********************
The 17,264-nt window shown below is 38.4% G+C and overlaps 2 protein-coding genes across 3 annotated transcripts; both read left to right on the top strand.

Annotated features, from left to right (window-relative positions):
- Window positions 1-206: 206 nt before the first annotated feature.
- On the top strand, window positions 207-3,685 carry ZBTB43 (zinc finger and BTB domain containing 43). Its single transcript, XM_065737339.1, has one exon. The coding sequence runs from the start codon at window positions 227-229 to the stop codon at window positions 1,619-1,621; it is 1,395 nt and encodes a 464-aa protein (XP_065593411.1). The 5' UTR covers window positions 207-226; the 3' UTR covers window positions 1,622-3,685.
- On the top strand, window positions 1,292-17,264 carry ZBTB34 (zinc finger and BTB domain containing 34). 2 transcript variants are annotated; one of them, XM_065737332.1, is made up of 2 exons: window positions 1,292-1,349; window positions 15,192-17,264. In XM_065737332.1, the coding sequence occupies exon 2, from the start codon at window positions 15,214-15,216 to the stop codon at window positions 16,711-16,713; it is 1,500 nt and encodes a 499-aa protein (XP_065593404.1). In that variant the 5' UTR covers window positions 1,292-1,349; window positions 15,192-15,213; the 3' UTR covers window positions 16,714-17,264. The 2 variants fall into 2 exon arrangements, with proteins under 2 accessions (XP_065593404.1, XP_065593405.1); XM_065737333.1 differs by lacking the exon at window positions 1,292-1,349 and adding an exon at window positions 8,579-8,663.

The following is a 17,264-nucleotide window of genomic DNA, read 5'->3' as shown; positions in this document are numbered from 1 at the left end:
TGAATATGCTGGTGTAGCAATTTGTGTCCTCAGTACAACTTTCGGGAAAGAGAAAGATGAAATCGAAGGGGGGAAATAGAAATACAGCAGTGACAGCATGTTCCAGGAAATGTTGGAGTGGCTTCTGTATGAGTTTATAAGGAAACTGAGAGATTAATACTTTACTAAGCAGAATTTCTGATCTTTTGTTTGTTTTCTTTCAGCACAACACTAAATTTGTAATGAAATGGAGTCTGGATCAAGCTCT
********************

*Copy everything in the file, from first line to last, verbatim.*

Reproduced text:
The 17,264-nt window shown below is 38.4% G+C and overlaps 2 protein-coding genes across 3 annotated transcripts; both read left to right on the top strand.

Annotated features, from left to right (window-relative positions):
- Window positions 1-206: 206 nt before the first annotated feature.
- On the top strand, window positions 207-3,685 carry ZBTB43 (zinc finger and BTB domain containing 43). Its single transcript, XM_065737339.1, has one exon. The coding sequence runs from the start codon at window positions 227-229 to the stop codon at window positions 1,619-1,621; it is 1,395 nt and encodes a 464-aa protein (XP_065593411.1). The 5' UTR covers window positions 207-226; the 3' UTR covers window positions 1,622-3,685.
- On the top strand, window positions 1,292-17,264 carry ZBTB34 (zinc finger and BTB domain containing 34). 2 transcript variants are annotated; one of them, XM_065737332.1, is made up of 2 exons: window positions 1,292-1,349; window positions 15,192-17,264. In XM_065737332.1, the coding sequence occupies exon 2, from the start codon at window positions 15,214-15,216 to the stop codon at window positions 16,711-16,713; it is 1,500 nt and encodes a 499-aa protein (XP_065593404.1). In that variant the 5' UTR covers window positions 1,292-1,349; window positions 15,192-15,213; the 3' UTR covers window positions 16,714-17,264. The 2 variants fall into 2 exon arrangements, with proteins under 2 accessions (XP_065593404.1, XP_065593405.1); XM_065737333.1 differs by lacking the exon at window positions 1,292-1,349 and adding an exon at window positions 8,579-8,663.

The following is a 17,264-nucleotide window of genomic DNA, read 5'->3' as shown; positions in this document are numbered from 1 at the left end:
TGAATATGCTGGTGTAGCAATTTGTGTCCTCAGTACAACTTTCGGGAAAGAGAAAGATGAAATCGAAGGGGGGAAATAGAAATACAGCAGTGACAGCATGTTCCAGGAAATGTTGGAGTGGCTTCTGTATGAGTTTATAAGGAAACTGAGAGATTAATACTTTACTAAGCAGAATTTCTGATCTTTTGTTTGTTTTCTTTCAGCACAACACTAAATTTGTAATGAAATGGAGTCTGGATCAAGCTCT